HNIP’s biggest contribution to NetZero might actually lay not in its projects but in its pioneering behind the scenes work.
Beyond increasing the number of heat networks in the UK and delivering carbon savings, the final part of the initiative’s mission statement is for the programme to create the conditions necessary to stimulate a self-sustaining market – and that means finding the private/public sector balance.
Paul Davies, independent infrastructure advisor, explains the need for Government to be clear about likely project pipeline and acceptable business models to stimulate demand.
“If the public and private sector co-fund projects, this aligns incentives. However, for the private sector to invest it will still need to understand the underlying business model; how will performance be rewarded and what is the source of the long term funding (as opposed to the immediate financing) of the scheme?”
Harnessing the competitive nature of the private sector has precedents in driving eco-friendly industries; the prime example being wind power, which following strong government backing, using consistent, proven business models, has resulted in a huge reduction in the price of renewable electricity and the UK being the largest off-shore wind power generator in world.
Davies continues: “It is clear that where government is able to commit to a number of schemes using consistent and understood business models, the more competitive and innovative the private sector can be in response, with inevitable benefits for price and costs over time.”
Last month, TP Heat Network, in conjunction with eco-law firm Lux Nova Partners, took a giant step forward in this direction as it unveiled its Sales Operation and Maintenance Set (SOMS) to the market.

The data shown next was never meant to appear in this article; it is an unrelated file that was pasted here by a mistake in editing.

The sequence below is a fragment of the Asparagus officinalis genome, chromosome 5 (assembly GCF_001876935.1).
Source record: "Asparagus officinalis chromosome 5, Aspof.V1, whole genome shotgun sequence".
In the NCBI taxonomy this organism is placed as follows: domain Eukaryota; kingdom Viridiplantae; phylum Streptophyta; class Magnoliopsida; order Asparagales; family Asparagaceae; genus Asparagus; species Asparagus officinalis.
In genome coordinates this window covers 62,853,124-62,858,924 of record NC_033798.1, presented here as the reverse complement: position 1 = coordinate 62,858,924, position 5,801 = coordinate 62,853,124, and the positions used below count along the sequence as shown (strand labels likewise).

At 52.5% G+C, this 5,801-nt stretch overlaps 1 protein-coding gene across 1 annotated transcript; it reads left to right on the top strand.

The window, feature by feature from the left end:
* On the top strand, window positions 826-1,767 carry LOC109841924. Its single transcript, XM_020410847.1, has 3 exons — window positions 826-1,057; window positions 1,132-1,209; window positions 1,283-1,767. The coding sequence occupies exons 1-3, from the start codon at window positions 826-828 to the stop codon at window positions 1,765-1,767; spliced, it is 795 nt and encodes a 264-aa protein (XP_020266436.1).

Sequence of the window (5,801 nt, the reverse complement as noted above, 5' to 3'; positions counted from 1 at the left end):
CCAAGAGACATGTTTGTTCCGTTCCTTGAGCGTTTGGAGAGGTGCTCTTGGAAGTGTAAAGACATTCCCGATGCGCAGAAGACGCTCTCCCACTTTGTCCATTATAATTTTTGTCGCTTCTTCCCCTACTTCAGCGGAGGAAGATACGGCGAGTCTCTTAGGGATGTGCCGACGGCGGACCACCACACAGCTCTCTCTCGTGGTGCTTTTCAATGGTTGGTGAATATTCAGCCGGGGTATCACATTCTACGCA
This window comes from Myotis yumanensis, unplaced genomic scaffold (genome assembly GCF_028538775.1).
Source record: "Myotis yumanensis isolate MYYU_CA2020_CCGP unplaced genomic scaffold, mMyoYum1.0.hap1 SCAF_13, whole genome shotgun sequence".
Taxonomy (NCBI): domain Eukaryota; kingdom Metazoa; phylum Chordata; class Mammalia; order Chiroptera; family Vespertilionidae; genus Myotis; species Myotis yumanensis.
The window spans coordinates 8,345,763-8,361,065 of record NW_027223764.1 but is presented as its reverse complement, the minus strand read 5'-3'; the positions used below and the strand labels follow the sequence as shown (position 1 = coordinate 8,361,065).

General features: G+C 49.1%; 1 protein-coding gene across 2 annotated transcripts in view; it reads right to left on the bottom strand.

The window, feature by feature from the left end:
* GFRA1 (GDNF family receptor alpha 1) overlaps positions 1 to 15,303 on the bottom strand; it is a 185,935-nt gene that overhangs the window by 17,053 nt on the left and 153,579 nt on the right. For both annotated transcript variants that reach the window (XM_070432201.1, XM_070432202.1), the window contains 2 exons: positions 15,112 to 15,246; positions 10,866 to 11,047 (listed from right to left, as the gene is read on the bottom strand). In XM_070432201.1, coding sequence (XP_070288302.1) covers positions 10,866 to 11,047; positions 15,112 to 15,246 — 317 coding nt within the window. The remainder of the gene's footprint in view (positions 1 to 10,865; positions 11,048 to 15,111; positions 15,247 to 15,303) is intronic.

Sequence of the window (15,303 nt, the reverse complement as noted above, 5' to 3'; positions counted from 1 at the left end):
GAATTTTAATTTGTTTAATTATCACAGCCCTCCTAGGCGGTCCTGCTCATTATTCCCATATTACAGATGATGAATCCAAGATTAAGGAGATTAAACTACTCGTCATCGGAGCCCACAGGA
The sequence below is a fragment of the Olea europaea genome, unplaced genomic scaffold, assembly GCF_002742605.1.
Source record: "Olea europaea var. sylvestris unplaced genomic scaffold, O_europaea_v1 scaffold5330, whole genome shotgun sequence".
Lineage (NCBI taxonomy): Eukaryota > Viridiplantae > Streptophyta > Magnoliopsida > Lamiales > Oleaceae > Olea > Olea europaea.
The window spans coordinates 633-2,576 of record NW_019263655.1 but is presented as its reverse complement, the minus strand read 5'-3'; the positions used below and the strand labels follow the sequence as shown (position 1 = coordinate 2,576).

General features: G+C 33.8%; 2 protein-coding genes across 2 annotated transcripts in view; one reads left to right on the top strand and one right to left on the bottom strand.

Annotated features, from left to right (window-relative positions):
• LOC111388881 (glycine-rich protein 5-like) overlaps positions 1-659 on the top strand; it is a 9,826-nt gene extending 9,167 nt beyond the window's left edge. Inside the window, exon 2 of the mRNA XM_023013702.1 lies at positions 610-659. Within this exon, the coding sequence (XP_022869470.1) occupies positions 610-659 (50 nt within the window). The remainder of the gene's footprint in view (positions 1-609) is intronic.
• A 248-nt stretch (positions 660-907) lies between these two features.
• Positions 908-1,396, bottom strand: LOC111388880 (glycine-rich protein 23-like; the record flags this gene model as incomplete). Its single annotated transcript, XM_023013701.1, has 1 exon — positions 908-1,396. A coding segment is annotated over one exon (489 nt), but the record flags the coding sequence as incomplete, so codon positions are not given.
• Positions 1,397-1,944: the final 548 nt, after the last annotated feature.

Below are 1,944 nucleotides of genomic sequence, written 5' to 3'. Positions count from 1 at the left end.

Commissioned, but not endorsed, by BEIS, SOMS are a set of business model templates to give some standardisation to the heat network market, and bridge the gap between private and public sectors. James Higgins spokesperson on behalf of Triple Point Heat Networks, explains the thought behind the move:
“The idea is, over time, rather than each heat network projects having its own unique set of contracts covering all the different sources of demand, operation, customers and so on and going into the market, projects will start to use these templates and by doing that make it a lot easier for funders to go and assess that project.”
In conjunction to SOMS, BEIS announced a series of consultations aimed at devising regulation for the future heat network market, as well as releasing a PIN looking to set up a framework for local authorities to access funders.
Higgins says: “Our objective is to deliver a self-sustaining market. A self-sustaining market is driven by templates, standard due diligence, creating a panel of funders and enough deal flow early on to get the wheels turning. Our short term objective is to create just that, to create a self-sustaining marking through the investment that’s going in, then that market itself should hopefully drive us towards the society goal of NetZero 2050 and hopefully 18% coming through heat networks.”
Time will tell whether the UK achieves NetZero 2050, and history will judge accordingly, but as the district heating scene hots up, and emobility charges ahead, finding the right balance between the public and private sector will be essential in creating the right climate for business to make the right business for the climate.